The conference was set up to serve all levels of experience ranging from complete newbies to experienced programmers. It was designed with three types of sessions going on at once all day long: blogger, business, and developer. Within each room, there was a flow to the sessions that would aid people who went for only one of the tracks, but we were encouraged to jump around to whatever felt appropriate for our individual needs. I dabbled around in each of the categories, discovering that most of the newbie stuff I had down (even though I still can’t seem to figure out how to make comments work properly on my own site) and the vast majority of the programer/developer side of things went way over my head. As far as the business sessions? I only went to one because the rest really didn’t seem that applicable to me, at least in this stage of my online presence.

The regular sessions went from 9:00am to 4:30pm on Saturday. On Sunday, two workshop sessions were offered in the afternoon. Again, three choices were given for each and everyone was encourage to attend the one most appropriate for their needs. These workshops were less geared toward the three categories set out on Saturday. Instead, they offered ways to make everything we had learned the day before applicable to our own sites. In addition to the sessions and workshops, WordCamp offered a “Happiness Bar” where you could go at any time and get individual help with anything that you might be struggling with on your site. And of course, no conference would be complete without t-shirts, free stuff (stickers, pens, more t-shirts, etc.), food (lunch from McAllister’s, Frios Gourmet Pops, Margarita Grill), and prizes (I won a year of free hosting from Known Host).

My notes from this conference go on for more than 10 typed pages and I now have an incredibly long list of things to do based on what I learned. Here’s a taste:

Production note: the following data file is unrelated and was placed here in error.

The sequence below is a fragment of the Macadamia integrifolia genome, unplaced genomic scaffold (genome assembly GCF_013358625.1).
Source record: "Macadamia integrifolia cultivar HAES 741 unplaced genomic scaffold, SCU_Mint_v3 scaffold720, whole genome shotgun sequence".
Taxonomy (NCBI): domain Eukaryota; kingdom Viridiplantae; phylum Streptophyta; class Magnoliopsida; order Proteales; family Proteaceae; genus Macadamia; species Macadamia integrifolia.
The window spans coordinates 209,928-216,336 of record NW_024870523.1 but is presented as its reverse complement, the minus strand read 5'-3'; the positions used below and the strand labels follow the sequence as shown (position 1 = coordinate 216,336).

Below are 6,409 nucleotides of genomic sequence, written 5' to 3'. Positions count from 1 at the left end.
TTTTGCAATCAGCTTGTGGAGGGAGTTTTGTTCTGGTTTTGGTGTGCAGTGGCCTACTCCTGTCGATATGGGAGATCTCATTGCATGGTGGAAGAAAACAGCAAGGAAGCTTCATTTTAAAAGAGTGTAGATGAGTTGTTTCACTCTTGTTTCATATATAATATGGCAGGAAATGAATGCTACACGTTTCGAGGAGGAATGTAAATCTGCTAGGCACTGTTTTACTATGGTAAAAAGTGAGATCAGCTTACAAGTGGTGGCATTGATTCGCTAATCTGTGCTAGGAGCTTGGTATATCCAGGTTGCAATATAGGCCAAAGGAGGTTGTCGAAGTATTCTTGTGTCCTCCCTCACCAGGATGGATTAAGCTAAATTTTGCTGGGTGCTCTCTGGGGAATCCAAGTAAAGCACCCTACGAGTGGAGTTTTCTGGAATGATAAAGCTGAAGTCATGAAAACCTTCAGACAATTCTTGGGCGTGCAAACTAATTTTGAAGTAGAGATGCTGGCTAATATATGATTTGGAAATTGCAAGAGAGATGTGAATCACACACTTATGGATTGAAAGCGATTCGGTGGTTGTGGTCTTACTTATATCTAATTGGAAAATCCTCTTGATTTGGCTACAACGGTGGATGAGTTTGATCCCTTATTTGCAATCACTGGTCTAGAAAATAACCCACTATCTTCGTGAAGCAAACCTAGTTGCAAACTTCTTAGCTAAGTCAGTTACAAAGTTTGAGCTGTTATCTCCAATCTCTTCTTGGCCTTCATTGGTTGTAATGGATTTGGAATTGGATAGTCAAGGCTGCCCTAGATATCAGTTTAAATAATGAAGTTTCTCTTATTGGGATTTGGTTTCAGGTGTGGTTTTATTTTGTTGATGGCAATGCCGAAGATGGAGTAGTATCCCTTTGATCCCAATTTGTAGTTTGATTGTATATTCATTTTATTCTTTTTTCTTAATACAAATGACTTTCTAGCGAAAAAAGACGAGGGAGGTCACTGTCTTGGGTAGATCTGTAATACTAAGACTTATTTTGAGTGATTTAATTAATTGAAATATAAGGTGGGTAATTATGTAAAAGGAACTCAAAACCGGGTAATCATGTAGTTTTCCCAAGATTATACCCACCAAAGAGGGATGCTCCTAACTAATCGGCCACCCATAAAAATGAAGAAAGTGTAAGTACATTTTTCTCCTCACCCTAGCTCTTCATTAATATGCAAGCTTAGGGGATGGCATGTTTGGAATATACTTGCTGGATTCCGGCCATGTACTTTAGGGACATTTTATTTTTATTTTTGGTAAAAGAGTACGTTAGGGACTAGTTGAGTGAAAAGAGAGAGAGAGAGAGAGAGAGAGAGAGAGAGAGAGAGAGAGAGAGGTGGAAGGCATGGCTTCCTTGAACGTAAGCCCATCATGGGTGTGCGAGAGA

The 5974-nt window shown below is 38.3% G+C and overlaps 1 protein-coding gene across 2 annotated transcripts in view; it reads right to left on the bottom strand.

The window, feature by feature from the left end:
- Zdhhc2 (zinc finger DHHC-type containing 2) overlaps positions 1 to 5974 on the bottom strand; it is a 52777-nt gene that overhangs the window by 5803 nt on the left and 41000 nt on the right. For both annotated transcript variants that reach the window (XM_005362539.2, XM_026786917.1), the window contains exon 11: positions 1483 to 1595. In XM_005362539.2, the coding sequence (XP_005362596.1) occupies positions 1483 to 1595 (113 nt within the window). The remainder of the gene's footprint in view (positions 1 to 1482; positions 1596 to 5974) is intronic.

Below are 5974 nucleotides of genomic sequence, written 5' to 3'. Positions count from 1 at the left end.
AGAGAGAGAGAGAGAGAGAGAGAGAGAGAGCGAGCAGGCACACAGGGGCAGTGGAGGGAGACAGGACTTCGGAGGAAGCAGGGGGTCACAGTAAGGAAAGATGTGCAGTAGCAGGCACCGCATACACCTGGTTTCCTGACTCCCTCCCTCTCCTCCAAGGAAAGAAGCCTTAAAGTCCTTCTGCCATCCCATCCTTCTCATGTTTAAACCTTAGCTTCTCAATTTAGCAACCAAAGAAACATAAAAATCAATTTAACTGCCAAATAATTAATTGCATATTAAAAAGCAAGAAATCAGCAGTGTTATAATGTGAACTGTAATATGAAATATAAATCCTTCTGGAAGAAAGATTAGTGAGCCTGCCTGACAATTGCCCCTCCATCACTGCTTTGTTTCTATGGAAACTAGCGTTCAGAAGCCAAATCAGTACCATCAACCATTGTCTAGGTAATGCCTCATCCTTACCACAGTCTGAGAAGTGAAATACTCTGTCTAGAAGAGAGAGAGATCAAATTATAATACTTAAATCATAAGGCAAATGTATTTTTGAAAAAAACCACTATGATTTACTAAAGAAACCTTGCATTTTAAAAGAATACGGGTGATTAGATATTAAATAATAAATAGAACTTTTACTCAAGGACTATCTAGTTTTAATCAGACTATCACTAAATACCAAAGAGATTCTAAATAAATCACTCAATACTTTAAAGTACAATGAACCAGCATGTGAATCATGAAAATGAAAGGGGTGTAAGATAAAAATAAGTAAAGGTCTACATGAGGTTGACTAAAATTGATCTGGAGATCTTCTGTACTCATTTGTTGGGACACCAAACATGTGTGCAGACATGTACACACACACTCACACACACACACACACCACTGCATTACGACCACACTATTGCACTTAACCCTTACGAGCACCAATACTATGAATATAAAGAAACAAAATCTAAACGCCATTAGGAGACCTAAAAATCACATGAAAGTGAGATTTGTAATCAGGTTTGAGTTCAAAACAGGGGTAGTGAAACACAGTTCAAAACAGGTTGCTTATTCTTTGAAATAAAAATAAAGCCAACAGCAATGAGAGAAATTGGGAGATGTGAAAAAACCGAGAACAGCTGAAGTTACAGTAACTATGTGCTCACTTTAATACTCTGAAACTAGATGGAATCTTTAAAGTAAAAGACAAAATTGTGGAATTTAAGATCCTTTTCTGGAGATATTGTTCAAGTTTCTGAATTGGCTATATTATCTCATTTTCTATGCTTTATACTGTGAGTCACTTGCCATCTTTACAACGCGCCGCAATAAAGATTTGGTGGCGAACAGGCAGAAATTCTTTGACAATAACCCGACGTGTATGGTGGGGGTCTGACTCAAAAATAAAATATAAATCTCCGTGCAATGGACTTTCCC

1. Explore ways to fix my comments problem
  2. Make my site accessible to individuals with disabilities
  3. Research things like: Jetpack, See Jane Write, and SEO
  4. Set up Google Analytics and Google Search Console for my site
  5. Consider participating in #bloglikecrazy this November

Of course, this list goes on and I’m sure I’ll be adding more as I become more aware of and acquainted with WordPress. For now, I’ve got plenty to digest. I learned what’s behind the screen of domain registration, what task runners were, methods to connect with an audience, how to rebrand when necessary, why SEO matters, and many more aspects of using WordPress.

WordCamp is definitely the kind of conference you could attend over and over again and always learn new things. And because there are conferences in several major cities throughout the year, there’s almost always one happening soon fairly nearby. I, for one, plan on going to the one in Birmingham again, and maybe even WordCamp Atlanta in April if I need a refresher before then.

Beyond gaining skills for my personal site, this conference helped me to explore questions about the more technical side of what a digital religious studies could look like. There are odd tidbits that will help along the way (like making sure that image has alt-text). But there are also larger themes that are still stewing in my brain. The next project we tackled in 502, Omeka, operates in a similar manner to WordPress and can work alongside it. As it turns out, WordPress can be used for so much more than just blogging.

SaveSave

SaveSave

The AAR Conference Stories Project

As part of our REL 502 Religionus Studies and Public Humanities foundations course, our graduate students are putting together a collection of stories about people’s experiences at the annual American Academy of Religion national meeting. The AAR is more than an academic conference, it’s also a social and cultural event and we want to try and capture the aspects of the meeting that don’t show up on the conference program. We will take the best stories we can gather and use them in an upcoming episode of our podcast, Study Religion. To submit your story, call our AAR Stories hotline at 205-626-9346 and leave a message or record yourself telling your story and email the audio file to religiousstudies@ua.edu. Put “AAR Story” in the subject line.

We want to hear your most interesting, funny, exciting stories from the AAR!